SC defers hearing on BCCI’s review plea against Lodha reforms
New Delhi : The Supreme Court today deferred its hearing by two weeks on a petition filed by BCCI seeking a review of its July 18 verdict directing it to implement the recommendations of Justice R M Lodha panel on massive structural reforms in the cricket body.
The BCCI, in its review petition, has also sought recusal of Chief Justice T S Thakur from hearing the matter, alleging he had “a prejudiced approach” against it.
The hearing on the review petition, in which the BCCI has also demanded an open court hearing, was listed in the chamber by a bench comprising the CJI and Justice S A Bobde which posted the matter for hearing after two weeks.
There are several others, including veteran cricket administrators Niranjan Shah and Chandu Borde, who have also sought re-examination of the July 18 verdict.
The Cricket Association of Bihar, through its secretary Aditya Kumar Verma on whose petition the apex court had decided to pass a slew of directions for massive restructuring of BCCI administration, has been opposing the Board.
In its review plea, the BCCI has also contended that the judgement was “unreasoned” and “seeks to frame legislative measures for a private autonomous society in a field already occupied by legislations, both parliamentary and state”.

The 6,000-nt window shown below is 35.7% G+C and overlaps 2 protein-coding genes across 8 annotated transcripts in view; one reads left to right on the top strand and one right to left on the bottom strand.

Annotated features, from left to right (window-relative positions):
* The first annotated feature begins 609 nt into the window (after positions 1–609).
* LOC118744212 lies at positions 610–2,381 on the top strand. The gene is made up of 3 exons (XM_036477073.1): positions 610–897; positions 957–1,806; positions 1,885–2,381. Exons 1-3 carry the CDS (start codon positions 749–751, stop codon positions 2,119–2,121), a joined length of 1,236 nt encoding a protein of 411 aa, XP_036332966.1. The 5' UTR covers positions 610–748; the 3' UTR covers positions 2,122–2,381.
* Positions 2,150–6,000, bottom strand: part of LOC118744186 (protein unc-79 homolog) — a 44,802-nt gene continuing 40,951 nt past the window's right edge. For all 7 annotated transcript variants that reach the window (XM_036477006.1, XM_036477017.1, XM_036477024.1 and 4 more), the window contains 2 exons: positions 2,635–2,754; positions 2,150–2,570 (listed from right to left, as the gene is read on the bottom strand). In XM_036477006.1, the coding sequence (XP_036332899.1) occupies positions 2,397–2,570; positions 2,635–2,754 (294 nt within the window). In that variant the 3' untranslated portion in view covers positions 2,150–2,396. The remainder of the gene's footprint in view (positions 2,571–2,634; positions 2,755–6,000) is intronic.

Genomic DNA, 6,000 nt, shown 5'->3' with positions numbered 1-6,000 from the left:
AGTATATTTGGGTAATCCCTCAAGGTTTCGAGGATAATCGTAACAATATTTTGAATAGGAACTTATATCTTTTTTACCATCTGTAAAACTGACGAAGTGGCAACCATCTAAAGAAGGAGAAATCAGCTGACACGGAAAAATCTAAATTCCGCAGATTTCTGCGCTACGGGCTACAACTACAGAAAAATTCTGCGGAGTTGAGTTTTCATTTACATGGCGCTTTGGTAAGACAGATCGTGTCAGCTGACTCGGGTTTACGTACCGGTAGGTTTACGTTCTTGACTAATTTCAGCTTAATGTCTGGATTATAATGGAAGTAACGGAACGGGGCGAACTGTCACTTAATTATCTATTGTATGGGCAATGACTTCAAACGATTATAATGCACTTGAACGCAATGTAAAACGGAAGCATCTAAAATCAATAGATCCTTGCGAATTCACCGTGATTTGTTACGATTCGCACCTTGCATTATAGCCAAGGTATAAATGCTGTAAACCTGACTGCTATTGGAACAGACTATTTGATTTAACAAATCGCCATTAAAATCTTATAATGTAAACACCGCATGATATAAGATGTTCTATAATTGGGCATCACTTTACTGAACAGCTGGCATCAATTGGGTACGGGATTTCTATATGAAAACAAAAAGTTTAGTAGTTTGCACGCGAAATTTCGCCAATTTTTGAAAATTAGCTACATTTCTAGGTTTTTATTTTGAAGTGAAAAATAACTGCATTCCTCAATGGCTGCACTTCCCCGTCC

BCCI has further said the judgment authored by the CJI and Justice F M I Kalifulla (since retired) has “neither noted the contentions and facts correctly, nor dealt with the same”.
“The judgment is unconstitutional and contrary to many binding precedents of this Court and adversely affects and nullifies the fundamental rights granted to citizens under Article 19(1)(c) of the Constitution,” it has said, adding “the judgment outsources judicial power to a committee of retired judges, which is impermissible in law.”
“The judgment is a nullity as the judges were functus officio after passing of the main judgment of January 22, 2015 and the matter could not have been revived suo motu as no provision of law empowers the same and is contrary to the doctrine of separation of powers and contrary to settled law that the judiciary cannot make laws,” the BCCI has said.
On July 18, the court had accepted major recommendations of the Lodha Committee on reforms in BCCI, including a bar on ministers and civil servants and those above 70 from becoming its members, but left it to Parliament to decide whether it should come under RTI or whether betting on the game should be legalised.
The apex court had also accepted the recommendations of the Committee headed by retired Chief Justice of India Justice R M Lodha to have a CAG nominee in BCCI.
The bench had, however, rejected BCCI’s objection against the recommendations for ‘one-state, one-vote’ and said that states like Maharashtra and Gujarat having more than one cricket associations will have voting rights on rotational basis.
The bench also accepted the recommendation that one person should hold one post in cricket administration to avoid conflict of interest and scrapping of all otheradministrative committees in BCCI after the CAG nominee comes in.
The apex court-appointed Lodha Committee had on January 4 recommended sweeping reforms and an administrative shake-up in the troubled BCCI.